Detroiters will have a say in undoing I-375

An MDOT representative says “robust public involvement will mean citizens have a say” in what becomes of the space where I-375 sits now.

Northern end of Interstate 375 where it merges into Interstate 75 in Detroit.

Detroit — like so many cities across the U.S. — developed highways that pummeled through the homes and neighborhoods of African-Americans. Many of the time, it was actively against the pleas of African Americans living in these communities.

This is how Detroit came to gain I-375 and lost the neighborhood of Black Bottom. Now, Detroit, Michigan, and the federal government are working to undo I-375 and create something else in its place. Recently, the federal government gave the Michigan Department of Transportation (MDOT) over $100 million to speed up this project.

“The advisory board that will be set up and getting all kinds of people — plain old folks in the neighborhood — to weigh in on what they want in that corridor going forward and what the economic development looks like, you know, those things didn’t go on in the 50s and 60s when freeways were being built,” — Jeff Cranson, MDOT communications director.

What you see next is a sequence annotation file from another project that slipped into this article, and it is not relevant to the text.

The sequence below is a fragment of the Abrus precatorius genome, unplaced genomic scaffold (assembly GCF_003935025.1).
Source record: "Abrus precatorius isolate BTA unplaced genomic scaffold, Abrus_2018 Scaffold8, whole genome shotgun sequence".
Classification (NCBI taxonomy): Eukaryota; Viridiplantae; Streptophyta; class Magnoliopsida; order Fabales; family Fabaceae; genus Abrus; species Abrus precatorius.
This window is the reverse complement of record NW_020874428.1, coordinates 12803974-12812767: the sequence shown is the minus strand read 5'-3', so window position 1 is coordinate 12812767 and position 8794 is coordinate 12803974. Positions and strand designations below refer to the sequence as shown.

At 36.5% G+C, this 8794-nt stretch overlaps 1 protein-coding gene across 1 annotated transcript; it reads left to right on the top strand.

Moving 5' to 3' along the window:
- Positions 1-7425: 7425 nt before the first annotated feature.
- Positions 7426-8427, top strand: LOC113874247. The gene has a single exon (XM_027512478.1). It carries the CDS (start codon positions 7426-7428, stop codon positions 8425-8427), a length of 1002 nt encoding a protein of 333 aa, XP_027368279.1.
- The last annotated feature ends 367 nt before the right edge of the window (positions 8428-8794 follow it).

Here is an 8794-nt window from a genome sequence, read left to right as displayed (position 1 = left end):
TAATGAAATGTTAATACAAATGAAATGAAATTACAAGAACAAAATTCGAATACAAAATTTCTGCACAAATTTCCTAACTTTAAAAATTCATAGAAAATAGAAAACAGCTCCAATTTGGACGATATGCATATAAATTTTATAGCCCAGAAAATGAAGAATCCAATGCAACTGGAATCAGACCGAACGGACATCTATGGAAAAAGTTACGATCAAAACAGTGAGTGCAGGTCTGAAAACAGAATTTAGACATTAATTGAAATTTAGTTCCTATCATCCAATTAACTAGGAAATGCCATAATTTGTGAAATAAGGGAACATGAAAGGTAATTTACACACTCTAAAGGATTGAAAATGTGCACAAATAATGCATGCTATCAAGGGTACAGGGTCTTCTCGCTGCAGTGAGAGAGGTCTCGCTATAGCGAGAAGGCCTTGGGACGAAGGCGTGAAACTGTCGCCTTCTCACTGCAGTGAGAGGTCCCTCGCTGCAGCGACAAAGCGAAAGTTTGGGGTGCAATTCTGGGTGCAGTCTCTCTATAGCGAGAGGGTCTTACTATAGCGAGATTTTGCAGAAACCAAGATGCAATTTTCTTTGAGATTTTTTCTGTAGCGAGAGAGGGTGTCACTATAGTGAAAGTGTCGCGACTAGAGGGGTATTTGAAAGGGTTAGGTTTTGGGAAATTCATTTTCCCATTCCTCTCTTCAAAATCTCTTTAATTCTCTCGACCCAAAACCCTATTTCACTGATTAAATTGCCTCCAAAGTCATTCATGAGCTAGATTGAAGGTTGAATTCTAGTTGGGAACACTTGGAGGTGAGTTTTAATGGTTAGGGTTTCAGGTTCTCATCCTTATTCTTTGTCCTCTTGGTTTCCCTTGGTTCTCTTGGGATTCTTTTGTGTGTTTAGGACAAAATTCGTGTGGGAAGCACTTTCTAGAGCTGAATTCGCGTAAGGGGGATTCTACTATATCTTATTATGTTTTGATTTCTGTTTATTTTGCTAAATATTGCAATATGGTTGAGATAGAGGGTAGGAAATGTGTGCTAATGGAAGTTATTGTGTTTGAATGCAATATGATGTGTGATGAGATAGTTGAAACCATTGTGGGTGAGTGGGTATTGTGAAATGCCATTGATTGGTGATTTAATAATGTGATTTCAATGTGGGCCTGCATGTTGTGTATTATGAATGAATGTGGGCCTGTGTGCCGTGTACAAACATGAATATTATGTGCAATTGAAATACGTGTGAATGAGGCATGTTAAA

Listen: What undoing I-375 could mean for Detroiters.

 


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Jeff Cranson is the director of communications for the Michigan Department of Transportation. He says the total construction dollars are at about $300 million, and that the designing of the space is happening now so construction can happen two years ahead of what was expected. He adds that Detroit residents will have a say in what happens to I-375.

“The advisory board that will be set up and getting all kinds of people — plain old folks in the neighborhood — to weigh in on what they want in that corridor going forward and what the economic development looks like, you know, those things didn’t go on in the 50s and 60s when freeways were being built,” says Cranson.

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